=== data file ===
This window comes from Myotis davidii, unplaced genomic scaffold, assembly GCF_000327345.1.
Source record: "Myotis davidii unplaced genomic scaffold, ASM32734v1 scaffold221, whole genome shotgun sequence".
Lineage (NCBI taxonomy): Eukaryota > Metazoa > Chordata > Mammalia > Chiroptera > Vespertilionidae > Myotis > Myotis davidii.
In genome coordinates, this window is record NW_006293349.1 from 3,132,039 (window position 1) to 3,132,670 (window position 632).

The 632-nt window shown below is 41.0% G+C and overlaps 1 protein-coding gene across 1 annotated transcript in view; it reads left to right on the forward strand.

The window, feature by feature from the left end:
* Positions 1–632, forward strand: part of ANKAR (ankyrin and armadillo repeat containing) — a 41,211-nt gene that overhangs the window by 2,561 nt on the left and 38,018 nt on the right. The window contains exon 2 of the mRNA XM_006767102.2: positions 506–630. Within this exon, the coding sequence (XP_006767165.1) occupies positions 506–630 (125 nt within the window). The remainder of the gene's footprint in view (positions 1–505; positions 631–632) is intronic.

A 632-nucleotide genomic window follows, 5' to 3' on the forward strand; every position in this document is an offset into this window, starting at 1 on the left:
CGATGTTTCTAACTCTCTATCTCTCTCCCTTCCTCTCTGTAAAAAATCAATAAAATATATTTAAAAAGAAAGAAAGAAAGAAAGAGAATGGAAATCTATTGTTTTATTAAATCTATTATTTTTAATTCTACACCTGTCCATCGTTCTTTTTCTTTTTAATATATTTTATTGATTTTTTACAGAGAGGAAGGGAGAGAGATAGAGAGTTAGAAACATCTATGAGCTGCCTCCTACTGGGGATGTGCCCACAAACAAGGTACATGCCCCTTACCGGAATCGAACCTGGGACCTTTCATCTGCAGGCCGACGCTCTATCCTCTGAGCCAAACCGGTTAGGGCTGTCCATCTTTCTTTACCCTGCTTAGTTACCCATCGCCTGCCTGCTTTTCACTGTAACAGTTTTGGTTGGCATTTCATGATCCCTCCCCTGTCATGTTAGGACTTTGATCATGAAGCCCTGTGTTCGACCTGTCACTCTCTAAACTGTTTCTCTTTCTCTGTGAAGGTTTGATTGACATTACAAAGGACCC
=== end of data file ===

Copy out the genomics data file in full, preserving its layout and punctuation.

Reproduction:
This window comes from Myotis davidii, unplaced genomic scaffold, assembly GCF_000327345.1.
Source record: "Myotis davidii unplaced genomic scaffold, ASM32734v1 scaffold221, whole genome shotgun sequence".
Lineage (NCBI taxonomy): Eukaryota > Metazoa > Chordata > Mammalia > Chiroptera > Vespertilionidae > Myotis > Myotis davidii.
In genome coordinates, this window is record NW_006293349.1 from 3,132,039 (window position 1) to 3,132,670 (window position 632).

The 632-nt window shown below is 41.0% G+C and overlaps 1 protein-coding gene across 1 annotated transcript in view; it reads left to right on the forward strand.

The window, feature by feature from the left end:
* Positions 1–632, forward strand: part of ANKAR (ankyrin and armadillo repeat containing) — a 41,211-nt gene that overhangs the window by 2,561 nt on the left and 38,018 nt on the right. The window contains exon 2 of the mRNA XM_006767102.2: positions 506–630. Within this exon, the coding sequence (XP_006767165.1) occupies positions 506–630 (125 nt within the window). The remainder of the gene's footprint in view (positions 1–505; positions 631–632) is intronic.

A 632-nucleotide genomic window follows, 5' to 3' on the forward strand; every position in this document is an offset into this window, starting at 1 on the left:
CGATGTTTCTAACTCTCTATCTCTCTCCCTTCCTCTCTGTAAAAAATCAATAAAATATATTTAAAAAGAAAGAAAGAAAGAAAGAGAATGGAAATCTATTGTTTTATTAAATCTATTATTTTTAATTCTACACCTGTCCATCGTTCTTTTTCTTTTTAATATATTTTATTGATTTTTTACAGAGAGGAAGGGAGAGAGATAGAGAGTTAGAAACATCTATGAGCTGCCTCCTACTGGGGATGTGCCCACAAACAAGGTACATGCCCCTTACCGGAATCGAACCTGGGACCTTTCATCTGCAGGCCGACGCTCTATCCTCTGAGCCAAACCGGTTAGGGCTGTCCATCTTTCTTTACCCTGCTTAGTTACCCATCGCCTGCCTGCTTTTCACTGTAACAGTTTTGGTTGGCATTTCATGATCCCTCCCCTGTCATGTTAGGACTTTGATCATGAAGCCCTGTGTTCGACCTGTCACTCTCTAAACTGTTTCTCTTTCTCTGTGAAGGTTTGATTGACATTACAAAGGACCC